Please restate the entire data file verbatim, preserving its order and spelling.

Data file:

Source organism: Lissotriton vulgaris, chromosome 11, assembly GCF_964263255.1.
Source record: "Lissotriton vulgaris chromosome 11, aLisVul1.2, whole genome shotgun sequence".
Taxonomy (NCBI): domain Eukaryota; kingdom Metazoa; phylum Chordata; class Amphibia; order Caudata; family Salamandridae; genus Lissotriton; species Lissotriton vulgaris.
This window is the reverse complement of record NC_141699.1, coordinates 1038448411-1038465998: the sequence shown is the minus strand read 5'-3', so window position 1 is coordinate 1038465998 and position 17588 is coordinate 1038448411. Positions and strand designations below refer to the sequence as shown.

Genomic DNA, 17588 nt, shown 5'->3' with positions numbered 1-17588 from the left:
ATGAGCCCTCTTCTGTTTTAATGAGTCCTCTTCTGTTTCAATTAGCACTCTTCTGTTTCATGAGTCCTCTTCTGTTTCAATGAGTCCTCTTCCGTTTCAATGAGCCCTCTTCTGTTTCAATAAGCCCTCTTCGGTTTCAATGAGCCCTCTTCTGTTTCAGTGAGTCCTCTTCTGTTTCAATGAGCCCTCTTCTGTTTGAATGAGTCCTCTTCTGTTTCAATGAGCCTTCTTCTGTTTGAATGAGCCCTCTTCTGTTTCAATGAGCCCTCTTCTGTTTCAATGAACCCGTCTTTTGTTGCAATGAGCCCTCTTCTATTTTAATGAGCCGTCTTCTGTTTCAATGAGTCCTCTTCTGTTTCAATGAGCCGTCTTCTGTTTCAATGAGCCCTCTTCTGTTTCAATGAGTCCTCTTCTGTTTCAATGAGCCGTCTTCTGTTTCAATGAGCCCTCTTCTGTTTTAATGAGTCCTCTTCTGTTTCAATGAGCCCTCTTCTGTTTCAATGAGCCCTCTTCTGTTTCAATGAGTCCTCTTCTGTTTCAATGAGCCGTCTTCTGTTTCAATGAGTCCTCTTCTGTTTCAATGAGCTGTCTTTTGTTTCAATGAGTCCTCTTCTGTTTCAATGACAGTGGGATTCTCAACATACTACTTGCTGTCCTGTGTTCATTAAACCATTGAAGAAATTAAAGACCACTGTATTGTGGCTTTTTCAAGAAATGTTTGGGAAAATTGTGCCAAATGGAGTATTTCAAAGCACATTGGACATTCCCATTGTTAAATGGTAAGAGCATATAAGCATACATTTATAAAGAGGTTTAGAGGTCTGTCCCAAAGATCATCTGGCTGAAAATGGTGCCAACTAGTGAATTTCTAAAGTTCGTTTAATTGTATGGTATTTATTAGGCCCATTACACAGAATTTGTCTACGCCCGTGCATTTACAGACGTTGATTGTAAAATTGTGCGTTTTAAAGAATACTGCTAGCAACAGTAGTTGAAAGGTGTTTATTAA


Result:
Source organism: Lissotriton vulgaris, chromosome 11, assembly GCF_964263255.1.
Source record: "Lissotriton vulgaris chromosome 11, aLisVul1.2, whole genome shotgun sequence".
Taxonomy (NCBI): domain Eukaryota; kingdom Metazoa; phylum Chordata; class Amphibia; order Caudata; family Salamandridae; genus Lissotriton; species Lissotriton vulgaris.
This window is the reverse complement of record NC_141699.1, coordinates 1038448411-1038465998: the sequence shown is the minus strand read 5'-3', so window position 1 is coordinate 1038465998 and position 17588 is coordinate 1038448411. Positions and strand designations below refer to the sequence as shown.

Genomic DNA, 17588 nt, shown 5'->3' with positions numbered 1-17588 from the left:
ATGAGCCCTCTTCTGTTTTAATGAGTCCTCTTCTGTTTCAATTAGCACTCTTCTGTTTCATGAGTCCTCTTCTGTTTCAATGAGTCCTCTTCCGTTTCAATGAGCCCTCTTCTGTTTCAATAAGCCCTCTTCGGTTTCAATGAGCCCTCTTCTGTTTCAGTGAGTCCTCTTCTGTTTCAATGAGCCCTCTTCTGTTTGAATGAGTCCTCTTCTGTTTCAATGAGCCTTCTTCTGTTTGAATGAGCCCTCTTCTGTTTCAATGAGCCCTCTTCTGTTTCAATGAACCCGTCTTTTGTTGCAATGAGCCCTCTTCTATTTTAATGAGCCGTCTTCTGTTTCAATGAGTCCTCTTCTGTTTCAATGAGCCGTCTTCTGTTTCAATGAGCCCTCTTCTGTTTCAATGAGTCCTCTTCTGTTTCAATGAGCCGTCTTCTGTTTCAATGAGCCCTCTTCTGTTTTAATGAGTCCTCTTCTGTTTCAATGAGCCCTCTTCTGTTTCAATGAGCCCTCTTCTGTTTCAATGAGTCCTCTTCTGTTTCAATGAGCCGTCTTCTGTTTCAATGAGTCCTCTTCTGTTTCAATGAGCTGTCTTTTGTTTCAATGAGTCCTCTTCTGTTTCAATGACAGTGGGATTCTCAACATACTACTTGCTGTCCTGTGTTCATTAAACCATTGAAGAAATTAAAGACCACTGTATTGTGGCTTTTTCAAGAAATGTTTGGGAAAATTGTGCCAAATGGAGTATTTCAAAGCACATTGGACATTCCCATTGTTAAATGGTAAGAGCATATAAGCATACATTTATAAAGAGGTTTAGAGGTCTGTCCCAAAGATCATCTGGCTGAAAATGGTGCCAACTAGTGAATTTCTAAAGTTCGTTTAATTGTATGGTATTTATTAGGCCCATTACACAGAATTTGTCTACGCCCGTGCATTTACAGACGTTGATTGTAAAATTGTGCGTTTTAAAGAATACTGCTAGCAACAGTAGTTGAAAGGTGTTTATTAA